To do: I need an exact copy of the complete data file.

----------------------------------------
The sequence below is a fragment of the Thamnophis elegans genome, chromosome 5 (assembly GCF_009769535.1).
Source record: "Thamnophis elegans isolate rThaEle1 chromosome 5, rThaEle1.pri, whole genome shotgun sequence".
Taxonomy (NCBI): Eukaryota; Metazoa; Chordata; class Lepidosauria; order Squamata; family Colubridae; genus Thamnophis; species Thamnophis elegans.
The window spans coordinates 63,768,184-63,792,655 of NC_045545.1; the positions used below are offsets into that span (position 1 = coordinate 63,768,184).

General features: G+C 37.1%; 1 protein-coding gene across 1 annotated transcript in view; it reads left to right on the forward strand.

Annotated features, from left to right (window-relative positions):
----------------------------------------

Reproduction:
The sequence below is a fragment of the Thamnophis elegans genome, chromosome 5 (assembly GCF_009769535.1).
Source record: "Thamnophis elegans isolate rThaEle1 chromosome 5, rThaEle1.pri, whole genome shotgun sequence".
Taxonomy (NCBI): Eukaryota; Metazoa; Chordata; class Lepidosauria; order Squamata; family Colubridae; genus Thamnophis; species Thamnophis elegans.
The window spans coordinates 63,768,184-63,792,655 of NC_045545.1; the positions used below are offsets into that span (position 1 = coordinate 63,768,184).

General features: G+C 37.1%; 1 protein-coding gene across 1 annotated transcript in view; it reads left to right on the forward strand.

Annotated features, from left to right (window-relative positions):